Education Day: exploring the theme for the week “Palliative Care – It’s your right”.

Last Friday, 27th of May we ended our National Palliative Care Week, we all came together for Education Day. Our first face to face event since 2019 and the atmosphere reflected the joy of bringing us together again to learn more about Palliative Care.

Palliative Care NSW CEO, Linda Hansen, and President, Therese Smeal, opened the event. We were then fortunate enough to have knowledgeable and compassionate speakers such as Dr Frank Brennan AM, Joan Ryan OAM and Dr Craig Sinclair with us for the rest of the day.

Attendees came from all over NSW to explore the theme for the week “Palliative Care – It’s your right”.

The Day in Summary

Palliative Care: Human Rights and International Law

Dr Frank Brennan AM taught us about Human Rights and International Law. We learned that the International Law recognises the right to Health Care, therefore the right to Palliative Care. Organisations like the United Nation for example states …”Palliative Care needs greater attention…”; also the World Health Organisation (WHO) states the provision of Palliative Care is a “moral imperative of health systems and it should be integrated into all levels of health care”. In the UK a Bill was recently introduced that acknowledges the Government has an obligation to provide Palliative Care.

Countries that have health policy relating to equity and accessibility must extend these services to include Palliative Care.

The ‘I am living’ Campaign

We also had the beautiful opportunity to learn from the ‘I am living’ Campaign created by Joan Ryan OAM and Dr Frank Brennan AM.

As part of this section of the day, Joan and Dr Brennan shared real life stories of people with advanced life-limiting disease and their choice to live an empowered and dignified life, as defined by themselves, their families, and carers.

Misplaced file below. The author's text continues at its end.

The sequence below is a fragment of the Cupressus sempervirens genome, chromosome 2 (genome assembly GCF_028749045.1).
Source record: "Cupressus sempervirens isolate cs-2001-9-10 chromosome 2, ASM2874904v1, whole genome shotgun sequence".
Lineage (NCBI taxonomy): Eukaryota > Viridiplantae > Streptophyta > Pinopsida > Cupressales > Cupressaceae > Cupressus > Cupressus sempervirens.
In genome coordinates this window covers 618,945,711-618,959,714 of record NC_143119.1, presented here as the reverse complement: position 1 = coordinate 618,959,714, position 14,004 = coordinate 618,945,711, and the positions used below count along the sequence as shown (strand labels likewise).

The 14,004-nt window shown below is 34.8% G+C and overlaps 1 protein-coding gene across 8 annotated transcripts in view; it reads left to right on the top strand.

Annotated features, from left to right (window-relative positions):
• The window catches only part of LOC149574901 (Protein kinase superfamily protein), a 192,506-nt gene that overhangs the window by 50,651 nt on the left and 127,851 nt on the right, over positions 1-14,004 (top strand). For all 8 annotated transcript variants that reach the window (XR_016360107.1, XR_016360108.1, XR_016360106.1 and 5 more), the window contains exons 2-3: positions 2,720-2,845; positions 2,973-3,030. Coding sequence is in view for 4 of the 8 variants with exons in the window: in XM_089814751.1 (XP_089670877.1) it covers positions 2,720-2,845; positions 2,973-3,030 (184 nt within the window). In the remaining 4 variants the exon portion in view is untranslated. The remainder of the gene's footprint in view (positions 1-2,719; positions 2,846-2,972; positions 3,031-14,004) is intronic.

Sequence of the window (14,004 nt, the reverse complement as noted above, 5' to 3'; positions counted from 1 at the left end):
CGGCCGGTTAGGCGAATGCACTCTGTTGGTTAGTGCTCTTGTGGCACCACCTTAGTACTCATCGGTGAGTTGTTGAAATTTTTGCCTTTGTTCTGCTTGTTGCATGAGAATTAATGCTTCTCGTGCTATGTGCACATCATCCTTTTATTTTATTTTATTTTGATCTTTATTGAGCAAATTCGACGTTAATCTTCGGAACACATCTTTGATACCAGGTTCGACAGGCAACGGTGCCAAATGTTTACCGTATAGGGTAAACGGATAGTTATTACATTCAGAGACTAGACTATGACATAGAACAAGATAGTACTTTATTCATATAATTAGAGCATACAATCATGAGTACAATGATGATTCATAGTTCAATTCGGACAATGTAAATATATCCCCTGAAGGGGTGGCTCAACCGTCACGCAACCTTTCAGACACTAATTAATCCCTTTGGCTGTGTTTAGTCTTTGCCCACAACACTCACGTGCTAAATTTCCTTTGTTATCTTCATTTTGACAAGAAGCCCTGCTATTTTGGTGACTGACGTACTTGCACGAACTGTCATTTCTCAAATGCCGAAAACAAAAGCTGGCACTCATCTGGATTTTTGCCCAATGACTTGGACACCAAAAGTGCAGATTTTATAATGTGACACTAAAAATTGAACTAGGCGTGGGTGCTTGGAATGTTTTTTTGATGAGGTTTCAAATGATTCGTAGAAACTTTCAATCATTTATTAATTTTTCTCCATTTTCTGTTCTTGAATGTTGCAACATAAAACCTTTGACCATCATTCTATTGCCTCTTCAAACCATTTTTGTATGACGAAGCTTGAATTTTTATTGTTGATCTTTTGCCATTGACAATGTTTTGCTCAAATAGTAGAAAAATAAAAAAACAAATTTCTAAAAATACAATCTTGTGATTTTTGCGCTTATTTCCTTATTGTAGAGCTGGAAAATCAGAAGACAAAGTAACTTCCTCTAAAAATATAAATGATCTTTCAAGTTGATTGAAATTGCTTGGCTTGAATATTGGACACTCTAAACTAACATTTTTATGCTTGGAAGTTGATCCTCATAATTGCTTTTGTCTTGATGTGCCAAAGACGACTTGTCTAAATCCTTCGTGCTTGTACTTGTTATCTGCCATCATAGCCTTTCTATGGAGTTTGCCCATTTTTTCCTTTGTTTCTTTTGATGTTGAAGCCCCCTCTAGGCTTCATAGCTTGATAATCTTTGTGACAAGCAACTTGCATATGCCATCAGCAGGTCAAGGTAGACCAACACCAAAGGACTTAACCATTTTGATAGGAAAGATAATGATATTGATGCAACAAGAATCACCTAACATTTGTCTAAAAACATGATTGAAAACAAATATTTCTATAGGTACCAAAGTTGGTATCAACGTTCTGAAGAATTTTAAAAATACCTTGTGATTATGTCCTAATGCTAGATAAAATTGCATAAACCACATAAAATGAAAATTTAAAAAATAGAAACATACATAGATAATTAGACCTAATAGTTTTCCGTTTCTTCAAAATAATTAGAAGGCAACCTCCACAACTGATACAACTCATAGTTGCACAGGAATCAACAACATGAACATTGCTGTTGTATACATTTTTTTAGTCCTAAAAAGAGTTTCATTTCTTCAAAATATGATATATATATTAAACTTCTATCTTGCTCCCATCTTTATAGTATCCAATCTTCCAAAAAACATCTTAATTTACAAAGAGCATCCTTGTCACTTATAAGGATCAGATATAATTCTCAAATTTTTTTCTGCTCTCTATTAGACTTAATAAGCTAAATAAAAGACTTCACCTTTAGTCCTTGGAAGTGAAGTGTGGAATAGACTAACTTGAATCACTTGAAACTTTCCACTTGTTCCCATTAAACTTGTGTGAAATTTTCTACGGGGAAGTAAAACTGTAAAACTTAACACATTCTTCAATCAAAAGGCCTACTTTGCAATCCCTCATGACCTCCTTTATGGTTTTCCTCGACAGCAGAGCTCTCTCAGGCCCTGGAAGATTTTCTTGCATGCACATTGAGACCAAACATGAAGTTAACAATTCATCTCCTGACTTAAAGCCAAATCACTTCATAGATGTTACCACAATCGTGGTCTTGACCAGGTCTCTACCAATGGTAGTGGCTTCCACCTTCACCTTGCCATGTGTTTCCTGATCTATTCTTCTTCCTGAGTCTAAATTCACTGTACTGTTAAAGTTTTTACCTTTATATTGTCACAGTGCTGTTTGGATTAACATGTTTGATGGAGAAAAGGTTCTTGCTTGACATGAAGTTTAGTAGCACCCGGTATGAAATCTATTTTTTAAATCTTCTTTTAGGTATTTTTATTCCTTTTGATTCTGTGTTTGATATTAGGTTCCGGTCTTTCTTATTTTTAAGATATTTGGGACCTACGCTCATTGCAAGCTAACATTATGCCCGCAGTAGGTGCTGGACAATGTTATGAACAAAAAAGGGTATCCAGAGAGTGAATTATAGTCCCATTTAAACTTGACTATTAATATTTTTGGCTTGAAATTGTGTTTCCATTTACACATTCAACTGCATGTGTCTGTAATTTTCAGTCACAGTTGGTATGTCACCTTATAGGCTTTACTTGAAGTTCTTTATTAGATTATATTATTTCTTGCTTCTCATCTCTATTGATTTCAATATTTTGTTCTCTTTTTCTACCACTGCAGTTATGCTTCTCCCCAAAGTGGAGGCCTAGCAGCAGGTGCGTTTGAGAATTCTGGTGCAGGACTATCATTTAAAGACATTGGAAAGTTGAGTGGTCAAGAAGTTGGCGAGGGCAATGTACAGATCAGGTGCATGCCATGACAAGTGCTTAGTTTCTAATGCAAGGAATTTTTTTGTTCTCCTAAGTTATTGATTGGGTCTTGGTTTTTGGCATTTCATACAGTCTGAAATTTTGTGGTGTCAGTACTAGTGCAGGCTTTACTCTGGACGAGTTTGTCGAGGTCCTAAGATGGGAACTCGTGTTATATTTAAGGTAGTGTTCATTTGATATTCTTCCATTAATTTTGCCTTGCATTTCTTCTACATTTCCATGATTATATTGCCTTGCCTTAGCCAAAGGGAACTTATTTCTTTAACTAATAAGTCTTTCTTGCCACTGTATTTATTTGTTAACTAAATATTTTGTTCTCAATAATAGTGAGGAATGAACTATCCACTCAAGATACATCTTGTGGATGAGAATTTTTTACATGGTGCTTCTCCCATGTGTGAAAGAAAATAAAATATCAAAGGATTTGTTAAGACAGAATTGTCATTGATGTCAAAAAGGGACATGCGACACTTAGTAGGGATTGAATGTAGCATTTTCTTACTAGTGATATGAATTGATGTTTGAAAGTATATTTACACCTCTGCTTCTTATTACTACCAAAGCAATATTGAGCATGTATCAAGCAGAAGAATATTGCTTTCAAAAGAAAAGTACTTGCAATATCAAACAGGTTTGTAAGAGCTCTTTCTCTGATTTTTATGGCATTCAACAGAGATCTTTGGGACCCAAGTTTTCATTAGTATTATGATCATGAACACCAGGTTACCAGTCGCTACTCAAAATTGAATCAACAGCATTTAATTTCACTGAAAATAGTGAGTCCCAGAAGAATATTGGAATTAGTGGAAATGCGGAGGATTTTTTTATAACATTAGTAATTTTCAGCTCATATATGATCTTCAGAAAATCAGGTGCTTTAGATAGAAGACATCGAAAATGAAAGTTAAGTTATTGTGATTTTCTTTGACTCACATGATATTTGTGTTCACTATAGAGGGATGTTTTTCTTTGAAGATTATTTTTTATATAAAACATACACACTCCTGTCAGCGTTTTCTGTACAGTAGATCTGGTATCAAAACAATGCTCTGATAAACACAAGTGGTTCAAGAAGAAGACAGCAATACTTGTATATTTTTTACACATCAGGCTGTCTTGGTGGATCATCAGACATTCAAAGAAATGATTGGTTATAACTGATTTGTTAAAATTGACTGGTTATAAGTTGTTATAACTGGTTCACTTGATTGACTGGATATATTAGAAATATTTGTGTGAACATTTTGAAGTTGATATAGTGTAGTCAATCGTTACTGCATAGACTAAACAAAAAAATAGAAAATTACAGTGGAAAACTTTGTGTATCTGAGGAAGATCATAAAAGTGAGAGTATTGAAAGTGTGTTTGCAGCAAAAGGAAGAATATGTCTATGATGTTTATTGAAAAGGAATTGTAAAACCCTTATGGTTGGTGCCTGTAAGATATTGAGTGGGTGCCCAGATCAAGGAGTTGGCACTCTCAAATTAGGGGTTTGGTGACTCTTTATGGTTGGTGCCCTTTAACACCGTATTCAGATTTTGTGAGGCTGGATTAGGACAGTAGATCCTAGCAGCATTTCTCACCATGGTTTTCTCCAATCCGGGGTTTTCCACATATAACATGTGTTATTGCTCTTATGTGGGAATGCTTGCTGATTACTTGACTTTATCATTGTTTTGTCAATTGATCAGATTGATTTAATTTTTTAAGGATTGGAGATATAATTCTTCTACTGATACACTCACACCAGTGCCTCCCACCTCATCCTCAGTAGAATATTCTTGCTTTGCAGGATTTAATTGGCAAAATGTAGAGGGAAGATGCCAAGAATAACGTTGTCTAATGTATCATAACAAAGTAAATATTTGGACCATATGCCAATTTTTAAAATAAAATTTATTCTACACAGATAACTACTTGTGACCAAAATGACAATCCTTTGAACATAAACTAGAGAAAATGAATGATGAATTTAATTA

Creative Joff Chappel, lovable Rose Cox and caring Barry Gallagher were the stories shared during the presentation that left us with a great insights about their needs at this stage of their lives and lessons about life itself! These were courageous, generous, and honest stories that can  give us a real perspective about the benefits of Palliative care for them, their families and carers.

Watch these stories and many more here:

Life Story Work and its benefit for Advance Care Planning – The EARLI Project

Dr Craig Sinclair spoke to us about how important and useful is to incorporate the life story of older adults when making plans for end of life according to their needs, values and beliefs.

“We need to understand their values and stories that brought them to their situation” “Right is best understood holistically” he said.

He highlighted that the work of Advance Care Planning happens during the core of serious and chronic illness rather that at the end of life, hence the importance of starting early and taking the whole trajectory into account to deliver the best Palliative Care possible.

Dr Craig shared statistics about Advance Care Planning in Australians, such numbers mean many people face ‘crisis’ medical situations without any previous discussions or plans, and substitute decision-makers are often burdened with uncertainty and distress at the time of having to make a decision for their loved ones.

Based on the statistics and other factors such as rapid growth of the ‘home care’ sector, ageing population, cultural diversity and the need for earlier opportunities to engage with advance care planning the EARLI Project was developed.